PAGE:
The final challenge for the production team-as if they didn't have enough already-was Goddard's decision to shoot anamorphic. "Because we were shooting anamorphic, which is very low and wide," explains Whist, "this set became a lot about the floor and the ceiling more than any set I've ever been involved with. I designed the set to be low and wide for the framing, the lensing, and also because there's a distance to it. I wanted to see that distance and crop it. If you have a very high ceiling and you have a big space, you lose the compression of that space, the density dissipates, and visually it becomes uninteresting. I wanted to have every surface in frame visible and visually interesting." One way the team pulled this off was to suspend the entire 10,000-square-foot ceiling of the set from the ceiling of the soundstage, so there was no need for support beams that might otherwise have impeded the camera's sightlines.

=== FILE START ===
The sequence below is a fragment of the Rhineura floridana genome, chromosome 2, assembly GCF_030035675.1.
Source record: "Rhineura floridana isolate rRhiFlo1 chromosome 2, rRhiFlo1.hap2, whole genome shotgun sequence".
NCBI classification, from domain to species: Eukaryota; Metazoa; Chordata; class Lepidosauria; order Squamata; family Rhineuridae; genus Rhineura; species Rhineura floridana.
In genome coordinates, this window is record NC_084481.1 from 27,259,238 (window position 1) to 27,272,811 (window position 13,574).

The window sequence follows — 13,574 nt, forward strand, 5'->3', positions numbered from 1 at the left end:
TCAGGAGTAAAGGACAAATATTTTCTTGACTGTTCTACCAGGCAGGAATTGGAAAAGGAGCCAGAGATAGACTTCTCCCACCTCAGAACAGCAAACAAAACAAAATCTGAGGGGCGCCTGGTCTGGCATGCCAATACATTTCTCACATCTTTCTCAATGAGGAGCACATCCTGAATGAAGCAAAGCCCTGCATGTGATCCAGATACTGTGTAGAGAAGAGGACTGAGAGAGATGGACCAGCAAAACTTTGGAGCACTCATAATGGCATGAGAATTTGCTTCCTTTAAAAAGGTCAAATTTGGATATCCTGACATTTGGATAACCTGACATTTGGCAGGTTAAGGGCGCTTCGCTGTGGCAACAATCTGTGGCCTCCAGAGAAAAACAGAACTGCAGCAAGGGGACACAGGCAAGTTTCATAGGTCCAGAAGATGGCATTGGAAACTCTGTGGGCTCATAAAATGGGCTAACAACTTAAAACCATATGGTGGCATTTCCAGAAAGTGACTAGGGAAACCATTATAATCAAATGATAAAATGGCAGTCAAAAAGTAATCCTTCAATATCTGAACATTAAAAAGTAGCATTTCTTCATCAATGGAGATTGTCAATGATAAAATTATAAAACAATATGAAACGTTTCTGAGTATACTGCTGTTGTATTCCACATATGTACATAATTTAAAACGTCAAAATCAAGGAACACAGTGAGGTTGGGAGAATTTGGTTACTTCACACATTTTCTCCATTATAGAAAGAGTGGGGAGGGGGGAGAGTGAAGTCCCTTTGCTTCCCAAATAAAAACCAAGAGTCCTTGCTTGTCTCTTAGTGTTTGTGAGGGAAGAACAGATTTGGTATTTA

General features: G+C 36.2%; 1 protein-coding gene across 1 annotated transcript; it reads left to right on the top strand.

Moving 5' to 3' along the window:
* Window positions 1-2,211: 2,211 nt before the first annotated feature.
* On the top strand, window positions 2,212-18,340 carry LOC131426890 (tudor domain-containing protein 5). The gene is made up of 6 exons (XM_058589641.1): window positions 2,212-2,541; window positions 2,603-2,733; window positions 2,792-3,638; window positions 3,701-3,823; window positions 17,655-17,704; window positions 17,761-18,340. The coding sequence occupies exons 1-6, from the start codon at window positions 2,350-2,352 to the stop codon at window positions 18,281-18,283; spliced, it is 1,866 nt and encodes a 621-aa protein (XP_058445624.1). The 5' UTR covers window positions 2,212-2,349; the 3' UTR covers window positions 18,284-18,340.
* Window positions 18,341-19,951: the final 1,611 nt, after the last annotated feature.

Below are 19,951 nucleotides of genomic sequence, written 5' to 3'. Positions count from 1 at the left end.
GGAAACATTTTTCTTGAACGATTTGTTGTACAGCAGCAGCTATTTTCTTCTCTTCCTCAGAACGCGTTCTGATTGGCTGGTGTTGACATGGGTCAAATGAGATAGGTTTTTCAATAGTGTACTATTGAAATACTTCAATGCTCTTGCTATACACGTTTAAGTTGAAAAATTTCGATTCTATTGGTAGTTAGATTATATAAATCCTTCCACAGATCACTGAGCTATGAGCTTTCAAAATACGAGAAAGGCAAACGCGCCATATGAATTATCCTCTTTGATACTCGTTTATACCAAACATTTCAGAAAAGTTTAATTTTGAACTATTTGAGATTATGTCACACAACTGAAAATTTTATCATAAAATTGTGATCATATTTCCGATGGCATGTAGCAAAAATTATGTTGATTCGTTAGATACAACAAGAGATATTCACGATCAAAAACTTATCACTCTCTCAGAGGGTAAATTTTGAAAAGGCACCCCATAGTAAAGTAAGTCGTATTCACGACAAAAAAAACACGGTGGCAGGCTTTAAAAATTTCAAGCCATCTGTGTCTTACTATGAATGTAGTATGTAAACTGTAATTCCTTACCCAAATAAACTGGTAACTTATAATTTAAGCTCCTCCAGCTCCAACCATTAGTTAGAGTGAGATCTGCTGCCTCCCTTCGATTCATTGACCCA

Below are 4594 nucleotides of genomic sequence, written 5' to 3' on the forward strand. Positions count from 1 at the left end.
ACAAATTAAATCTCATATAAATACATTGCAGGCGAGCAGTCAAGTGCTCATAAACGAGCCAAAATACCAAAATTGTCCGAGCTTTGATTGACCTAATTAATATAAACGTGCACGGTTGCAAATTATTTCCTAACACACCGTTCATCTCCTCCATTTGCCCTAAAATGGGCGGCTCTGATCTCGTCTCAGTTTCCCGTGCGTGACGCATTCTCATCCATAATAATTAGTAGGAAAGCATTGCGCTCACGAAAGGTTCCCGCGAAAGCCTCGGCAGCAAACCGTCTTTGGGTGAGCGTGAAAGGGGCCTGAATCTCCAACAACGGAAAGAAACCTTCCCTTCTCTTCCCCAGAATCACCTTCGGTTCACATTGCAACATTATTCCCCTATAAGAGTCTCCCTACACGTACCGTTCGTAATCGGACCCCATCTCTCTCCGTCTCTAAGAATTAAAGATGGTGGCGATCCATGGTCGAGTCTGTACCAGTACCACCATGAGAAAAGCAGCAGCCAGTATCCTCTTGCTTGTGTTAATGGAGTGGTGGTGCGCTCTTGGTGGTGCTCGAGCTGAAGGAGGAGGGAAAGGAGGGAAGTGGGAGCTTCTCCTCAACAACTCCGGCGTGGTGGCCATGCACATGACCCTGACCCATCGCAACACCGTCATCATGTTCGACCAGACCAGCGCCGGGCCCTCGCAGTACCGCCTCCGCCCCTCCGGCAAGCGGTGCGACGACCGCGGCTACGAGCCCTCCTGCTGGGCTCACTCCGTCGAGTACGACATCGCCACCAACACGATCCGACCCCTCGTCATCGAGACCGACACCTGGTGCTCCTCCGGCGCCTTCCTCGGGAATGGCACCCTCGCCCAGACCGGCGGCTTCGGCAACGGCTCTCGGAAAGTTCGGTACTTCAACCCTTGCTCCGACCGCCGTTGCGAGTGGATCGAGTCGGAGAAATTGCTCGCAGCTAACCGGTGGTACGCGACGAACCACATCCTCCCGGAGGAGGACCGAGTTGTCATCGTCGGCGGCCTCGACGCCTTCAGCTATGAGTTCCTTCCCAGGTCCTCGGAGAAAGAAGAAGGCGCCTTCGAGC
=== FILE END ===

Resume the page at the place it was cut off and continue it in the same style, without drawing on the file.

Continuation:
The downside of the low ceiling and wide shots, however, was that there was no place to hang film lights. "There was nowhere to put conventional film lighting," says McGarvey. "On a set of this magnitude one would conventionally have lights rigged above it for the backlight and fill. When I first became involved and saw the plans, I was like, well, how the hell am I going to light this? It's low ceilings. But with Martin we worked out a way to bring in light to every area so that we could effectively shoot wide without any film lights on the set."